In any case, I’m not 100% sold if I want to start whipping in rather than riding in the field. I would need a different horse, since right now I half lease and Lefty’s owner wants to be able to hunt him in the field during the week. Most of the time, once you start whipping in regularly, horses really don’t like to ride in the field anymore–so that is completely reasonable makes total sense to me. And I enjoy riding in the field. That’s where my friends are, and if something goes wrong, there are people there to help, laugh at you, and pass you a flask.

Pros:

  • It’s thrilling.
  • It’s actually hunting, not just following the group.
  • I like being important.

Cons:

  • It’s terrifying.
  • You need the right horse. In fact, you need at least two horses–one that will ride in the field and one that will whip in. And preferably one for when those horses are lame. I have half a leased horse.
  • You definitely need road studs or borium.
  • You’re essential staff. You can’t go home early.
  • Don’t want to turn my hobby into something stressful, with hunt politics, the inevitable mistakes I will make as I learn, etc.

I know. It looks heavily tilted to the “Con” side. But I still asked my husband for a hunt whip for Christmas…not sure why…it might be that, as terrifying as whipping in can be, there is a little part of me that is thrilled to simply SURVIVE a challenge and relive those glorious moments over and over.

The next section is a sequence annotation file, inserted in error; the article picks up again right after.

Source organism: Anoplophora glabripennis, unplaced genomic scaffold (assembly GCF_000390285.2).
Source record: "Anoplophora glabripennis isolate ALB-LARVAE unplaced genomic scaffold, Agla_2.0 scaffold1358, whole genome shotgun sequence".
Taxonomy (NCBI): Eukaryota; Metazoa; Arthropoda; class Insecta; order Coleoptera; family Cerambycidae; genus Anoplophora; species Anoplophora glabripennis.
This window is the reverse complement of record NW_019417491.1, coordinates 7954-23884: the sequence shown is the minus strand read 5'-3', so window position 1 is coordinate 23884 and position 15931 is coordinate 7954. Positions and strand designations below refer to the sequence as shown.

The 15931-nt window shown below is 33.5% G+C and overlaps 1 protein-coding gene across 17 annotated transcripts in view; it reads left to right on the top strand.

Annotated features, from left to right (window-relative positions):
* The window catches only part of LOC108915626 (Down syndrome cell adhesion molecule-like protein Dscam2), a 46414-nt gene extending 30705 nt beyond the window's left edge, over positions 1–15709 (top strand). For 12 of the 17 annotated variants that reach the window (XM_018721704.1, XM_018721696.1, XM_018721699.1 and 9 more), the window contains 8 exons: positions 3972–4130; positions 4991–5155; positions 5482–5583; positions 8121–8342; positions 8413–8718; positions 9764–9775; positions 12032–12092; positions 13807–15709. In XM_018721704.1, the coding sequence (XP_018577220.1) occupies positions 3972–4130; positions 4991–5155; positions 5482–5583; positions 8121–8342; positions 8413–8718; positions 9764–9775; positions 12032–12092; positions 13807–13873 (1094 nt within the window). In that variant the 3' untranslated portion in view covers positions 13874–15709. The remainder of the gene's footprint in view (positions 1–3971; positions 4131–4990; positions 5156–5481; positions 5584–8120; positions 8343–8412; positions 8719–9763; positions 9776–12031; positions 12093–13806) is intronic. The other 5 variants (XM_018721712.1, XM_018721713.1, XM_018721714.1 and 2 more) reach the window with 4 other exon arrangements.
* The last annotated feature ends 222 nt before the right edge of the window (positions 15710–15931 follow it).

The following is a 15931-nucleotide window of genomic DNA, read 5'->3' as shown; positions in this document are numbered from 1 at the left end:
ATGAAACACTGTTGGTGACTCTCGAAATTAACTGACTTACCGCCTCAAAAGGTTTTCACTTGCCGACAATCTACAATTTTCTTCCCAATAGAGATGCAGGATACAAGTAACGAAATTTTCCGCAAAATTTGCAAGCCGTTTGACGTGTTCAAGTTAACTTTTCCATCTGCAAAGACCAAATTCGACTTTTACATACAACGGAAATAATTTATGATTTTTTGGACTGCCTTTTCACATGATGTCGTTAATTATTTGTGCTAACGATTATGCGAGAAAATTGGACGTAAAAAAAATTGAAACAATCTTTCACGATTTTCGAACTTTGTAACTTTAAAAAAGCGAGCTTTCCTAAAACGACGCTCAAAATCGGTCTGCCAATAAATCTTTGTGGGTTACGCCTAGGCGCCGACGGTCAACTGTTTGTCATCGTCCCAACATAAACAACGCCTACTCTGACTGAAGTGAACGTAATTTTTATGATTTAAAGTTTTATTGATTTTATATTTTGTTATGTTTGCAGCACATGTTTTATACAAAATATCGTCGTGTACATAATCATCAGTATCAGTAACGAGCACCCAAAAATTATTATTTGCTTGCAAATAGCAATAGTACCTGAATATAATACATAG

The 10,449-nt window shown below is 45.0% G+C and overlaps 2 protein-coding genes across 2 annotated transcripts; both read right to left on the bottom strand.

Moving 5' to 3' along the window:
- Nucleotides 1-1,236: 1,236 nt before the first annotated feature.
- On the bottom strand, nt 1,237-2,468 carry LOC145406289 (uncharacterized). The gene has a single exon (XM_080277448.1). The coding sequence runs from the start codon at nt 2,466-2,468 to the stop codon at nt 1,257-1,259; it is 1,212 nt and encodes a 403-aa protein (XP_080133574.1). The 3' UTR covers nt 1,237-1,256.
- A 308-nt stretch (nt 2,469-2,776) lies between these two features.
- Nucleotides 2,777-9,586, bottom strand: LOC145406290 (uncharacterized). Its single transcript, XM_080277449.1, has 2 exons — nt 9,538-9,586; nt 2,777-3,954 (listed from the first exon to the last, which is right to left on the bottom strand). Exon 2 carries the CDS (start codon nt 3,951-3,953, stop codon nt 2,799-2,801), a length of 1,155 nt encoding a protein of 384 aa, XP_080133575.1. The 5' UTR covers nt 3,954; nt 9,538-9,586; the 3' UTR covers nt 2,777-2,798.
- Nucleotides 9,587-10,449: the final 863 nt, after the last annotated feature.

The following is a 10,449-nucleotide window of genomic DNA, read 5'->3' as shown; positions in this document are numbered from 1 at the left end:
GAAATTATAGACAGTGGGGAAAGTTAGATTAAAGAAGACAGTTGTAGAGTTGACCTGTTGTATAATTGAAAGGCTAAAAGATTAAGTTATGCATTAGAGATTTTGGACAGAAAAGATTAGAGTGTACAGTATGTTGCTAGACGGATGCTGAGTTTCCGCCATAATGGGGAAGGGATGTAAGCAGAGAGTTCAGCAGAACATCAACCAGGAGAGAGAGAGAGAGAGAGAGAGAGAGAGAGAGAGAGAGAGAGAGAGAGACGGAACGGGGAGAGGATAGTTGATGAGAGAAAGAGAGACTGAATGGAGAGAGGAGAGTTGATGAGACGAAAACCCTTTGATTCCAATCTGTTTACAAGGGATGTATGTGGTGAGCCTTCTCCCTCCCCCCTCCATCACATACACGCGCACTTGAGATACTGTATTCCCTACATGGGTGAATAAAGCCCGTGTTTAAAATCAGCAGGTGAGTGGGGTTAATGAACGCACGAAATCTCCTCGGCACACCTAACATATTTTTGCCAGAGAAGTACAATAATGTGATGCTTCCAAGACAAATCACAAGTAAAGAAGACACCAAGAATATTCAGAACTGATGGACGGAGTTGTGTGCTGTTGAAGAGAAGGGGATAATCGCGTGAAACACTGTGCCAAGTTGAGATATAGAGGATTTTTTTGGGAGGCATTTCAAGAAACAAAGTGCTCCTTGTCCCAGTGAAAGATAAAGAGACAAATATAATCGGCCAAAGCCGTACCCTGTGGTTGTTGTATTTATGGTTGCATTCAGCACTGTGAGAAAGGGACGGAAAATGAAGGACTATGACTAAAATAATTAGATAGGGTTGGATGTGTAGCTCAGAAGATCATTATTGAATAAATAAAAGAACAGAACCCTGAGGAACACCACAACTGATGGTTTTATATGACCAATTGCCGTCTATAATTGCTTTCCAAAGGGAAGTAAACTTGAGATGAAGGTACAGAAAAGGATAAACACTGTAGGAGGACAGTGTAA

Like the first time I whipped in on Lefty. We had a pretty quiet day, listening hard to locate the hounds at the periphery of the territory. We had a few little canters and jumped a few little things. Lefty was completely unfazed by an errant cow in the corner of a field. (I was more nervous than he was–a steer attacked me when I was a child, no joke!) It all seemed manageable.

Until we were hacking in. About 500 feet from the trailers, the hunt staff chose a path with what was essentially an Irish drain–a steep, muddy ravine that your horse has to slide down, rock back, and jump across. The huntsman crossed on foot with the hounds. One of the whips, behind me, held his horse.

I looked at the ditch, wide-eyed with dread. I had never approached an obstacle like this (ie. a horse-swallowing Hell pit) with Lefty and had no idea what he would do. He is good with water crossings, but…

“You’ve got to GO,” she told me. She literally had a handful to deal with.

I chickened out and peeled off to the side to let her go first (and give me a lead). It worked! Lefty carefully slid down, rocked back, and sailed across.

Dapple Bay

I’m still riding that high of Lefty taking care of me, bringing me home safe. So I don’t know. I’m not in the market to buy a horse right now anyway…but I’ll definitely consider whipping in as a factor for when I do. Like I said, I have a problem.